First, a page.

Pondering eternity



One evening while looking at a photo, I had a tense-yet-serene experience of what it would feel like at my own death. Abdullah Barry, a Muslim hospital chaplain in New York City, says: “We live in a society where people need to be educated not just about life but also [about] death.” Paraphrasing Abdullah, we can say that we Catholics need to talk about life, but also about death.

For St. John Paul II, “death is a single event, consisting in the total disintegration of the unitary and integrated...self, [which] results from the separation of the soul from the corporal reality” (John Paul II, 2000). It is the separation of our souls from our body.

Pondering our own death can be challenging and scary, yet, joyful. Death is rightly devastating for those who grieve the loss of a loved one. Death is hopeless if we don’t have the Christian view of life under the light of Jesus’ Resurrection – a life beyond physical death with God in eternity! Thus, it is worthy to talk about death! So, let me share what I’ve learned about life and death from my chaplain ministry to the sick, the dying, and their families and friends in preparation for the liturgical Feasts of All Saints’ and All Souls’ Day.

First, chaplaincy has helped me to see what is essential in life. Second, I have learned the importance of having one’s life truly rooted in God, which is most essential. A life rooted in God is necessarily anchored on Jesus, and on the daily experience of the salvific fruits that come from his Cross and Resurrection; especially the gift of hope. We need to immerse ourselves and every Christian practice in Jesus’ cross and resurrection.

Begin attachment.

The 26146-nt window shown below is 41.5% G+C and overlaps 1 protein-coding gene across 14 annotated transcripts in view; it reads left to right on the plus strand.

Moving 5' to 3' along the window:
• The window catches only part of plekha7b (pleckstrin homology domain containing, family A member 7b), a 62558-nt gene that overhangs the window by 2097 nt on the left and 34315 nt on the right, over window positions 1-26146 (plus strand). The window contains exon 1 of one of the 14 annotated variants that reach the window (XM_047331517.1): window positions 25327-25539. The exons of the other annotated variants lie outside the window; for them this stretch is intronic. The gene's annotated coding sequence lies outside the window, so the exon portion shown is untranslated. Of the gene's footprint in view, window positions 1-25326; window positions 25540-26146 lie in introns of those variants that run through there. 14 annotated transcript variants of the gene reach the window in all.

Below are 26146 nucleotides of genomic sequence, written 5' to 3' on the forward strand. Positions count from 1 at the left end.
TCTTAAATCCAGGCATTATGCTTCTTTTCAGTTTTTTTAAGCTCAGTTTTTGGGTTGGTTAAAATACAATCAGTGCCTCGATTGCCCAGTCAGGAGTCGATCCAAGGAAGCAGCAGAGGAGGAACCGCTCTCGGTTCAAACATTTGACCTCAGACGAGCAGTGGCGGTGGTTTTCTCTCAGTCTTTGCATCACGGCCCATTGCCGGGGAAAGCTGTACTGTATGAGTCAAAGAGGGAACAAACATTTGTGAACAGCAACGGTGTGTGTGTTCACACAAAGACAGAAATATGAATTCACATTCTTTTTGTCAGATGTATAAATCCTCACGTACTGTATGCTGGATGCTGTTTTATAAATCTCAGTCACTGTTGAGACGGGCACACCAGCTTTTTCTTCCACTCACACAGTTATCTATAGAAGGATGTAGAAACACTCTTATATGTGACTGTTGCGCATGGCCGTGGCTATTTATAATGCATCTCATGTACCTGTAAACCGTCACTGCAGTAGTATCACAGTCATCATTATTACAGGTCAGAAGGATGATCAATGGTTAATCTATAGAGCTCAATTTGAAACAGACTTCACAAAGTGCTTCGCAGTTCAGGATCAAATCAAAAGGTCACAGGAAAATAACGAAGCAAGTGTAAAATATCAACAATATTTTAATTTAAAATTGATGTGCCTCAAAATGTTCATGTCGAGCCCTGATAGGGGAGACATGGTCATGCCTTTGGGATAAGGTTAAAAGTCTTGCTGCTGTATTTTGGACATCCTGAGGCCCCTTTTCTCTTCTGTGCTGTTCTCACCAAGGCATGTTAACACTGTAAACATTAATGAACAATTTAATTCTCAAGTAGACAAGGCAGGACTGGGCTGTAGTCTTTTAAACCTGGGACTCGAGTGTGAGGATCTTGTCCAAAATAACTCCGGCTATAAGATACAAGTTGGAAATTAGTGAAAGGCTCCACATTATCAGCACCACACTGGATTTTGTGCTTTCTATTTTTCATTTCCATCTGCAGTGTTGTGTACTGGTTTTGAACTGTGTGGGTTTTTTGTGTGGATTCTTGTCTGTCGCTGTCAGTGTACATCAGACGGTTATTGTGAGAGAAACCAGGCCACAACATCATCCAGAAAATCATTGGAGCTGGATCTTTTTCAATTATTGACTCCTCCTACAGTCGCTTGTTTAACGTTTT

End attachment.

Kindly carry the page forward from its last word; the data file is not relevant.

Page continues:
For instance, we need to immerse ourselves in the live-giving Grace offered by Christ in all the Church’s beliefs and actions, especially in the Sacraments, instead of just going through the motions. The first brings hope, the second despair. Anything we do to enrich our spirituality must be anchored in Christ. If not, our spirituality might be a self-seeking satisfaction and not a God-centered effort. Do we have hope or despair rooted in our hearts?

Third, I have learned the importance of having a strong support system – family, a pastor, a Church community and friends. A strong support system is based on personal and communal relationships in which people talk to each other, pray together, build bridges of reconciliation when needed, and intentionally spend time in each other's presence. I have met people with strong family relationships, others who reconciled with the dying before death, others who died without family because of family choice, and others whose family dynamic is dysfunctional due to individualism – the idea that the individual needs are more important than the group, including family and Church. At the moment of death, only the quality of mutual love and forgiveness among family members and friends will count.

Fourth, people who feel fulfilled seem to have a peaceful death. Fulfillment is the feeling of integrity that comes from what we have or have not accomplished throughout our lives. The ultimate fulfillment is the experience of integrity in Christ (i.e. the sense of having let Christ put together the disintegration left by sin). We are not called to make a difference or  leave a legacy, or to be relevant in history. We are called to integrity (holiness) in Christ and to accomplish the desires He has placed in our hearts. Is there something Christ would like you to accomplish before your death?

Fifth, it is important to have advance directives that convey our wishes in case we are not able to do so. One option in our state is the “A Catholic Guide to Health Care Directives” published by the Indiana Catholic Conference.

On All Saints and All Souls’ Days, we might ponder on what St. Benedict wrote in the 6th Century: “Keep death daily before your eyes.” Maybe our lives will also be fixed on what is essential in life – God, family, Church community, friends and our fulfillment. What do you think?